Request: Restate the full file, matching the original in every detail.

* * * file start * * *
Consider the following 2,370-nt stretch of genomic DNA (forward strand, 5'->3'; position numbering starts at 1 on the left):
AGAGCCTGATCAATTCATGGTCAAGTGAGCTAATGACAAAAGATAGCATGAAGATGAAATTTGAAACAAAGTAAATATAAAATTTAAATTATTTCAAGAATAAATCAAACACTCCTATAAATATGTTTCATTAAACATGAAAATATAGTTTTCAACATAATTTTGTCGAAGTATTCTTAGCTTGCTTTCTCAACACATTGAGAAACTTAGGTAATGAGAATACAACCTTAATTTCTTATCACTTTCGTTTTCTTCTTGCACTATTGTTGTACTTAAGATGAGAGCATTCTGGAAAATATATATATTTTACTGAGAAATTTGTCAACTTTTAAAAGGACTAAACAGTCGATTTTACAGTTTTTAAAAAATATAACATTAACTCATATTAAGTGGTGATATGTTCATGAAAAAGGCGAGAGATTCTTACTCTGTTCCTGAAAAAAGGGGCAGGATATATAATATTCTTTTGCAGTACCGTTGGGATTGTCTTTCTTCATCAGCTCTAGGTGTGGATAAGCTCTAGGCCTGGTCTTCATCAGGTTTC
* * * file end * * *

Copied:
Consider the following 2,370-nt stretch of genomic DNA (forward strand, 5'->3'; position numbering starts at 1 on the left):
AGAGCCTGATCAATTCATGGTCAAGTGAGCTAATGACAAAAGATAGCATGAAGATGAAATTTGAAACAAAGTAAATATAAAATTTAAATTATTTCAAGAATAAATCAAACACTCCTATAAATATGTTTCATTAAACATGAAAATATAGTTTTCAACATAATTTTGTCGAAGTATTCTTAGCTTGCTTTCTCAACACATTGAGAAACTTAGGTAATGAGAATACAACCTTAATTTCTTATCACTTTCGTTTTCTTCTTGCACTATTGTTGTACTTAAGATGAGAGCATTCTGGAAAATATATATATTTTACTGAGAAATTTGTCAACTTTTAAAAGGACTAAACAGTCGATTTTACAGTTTTTAAAAAATATAACATTAACTCATATTAAGTGGTGATATGTTCATGAAAAAGGCGAGAGATTCTTACTCTGTTCCTGAAAAAAGGGGCAGGATATATAATATTCTTTTGCAGTACCGTTGGGATTGTCTTTCTTCATCAGCTCTAGGTGTGGATAAGCTCTAGGCCTGGTCTTCATCAGGTTTC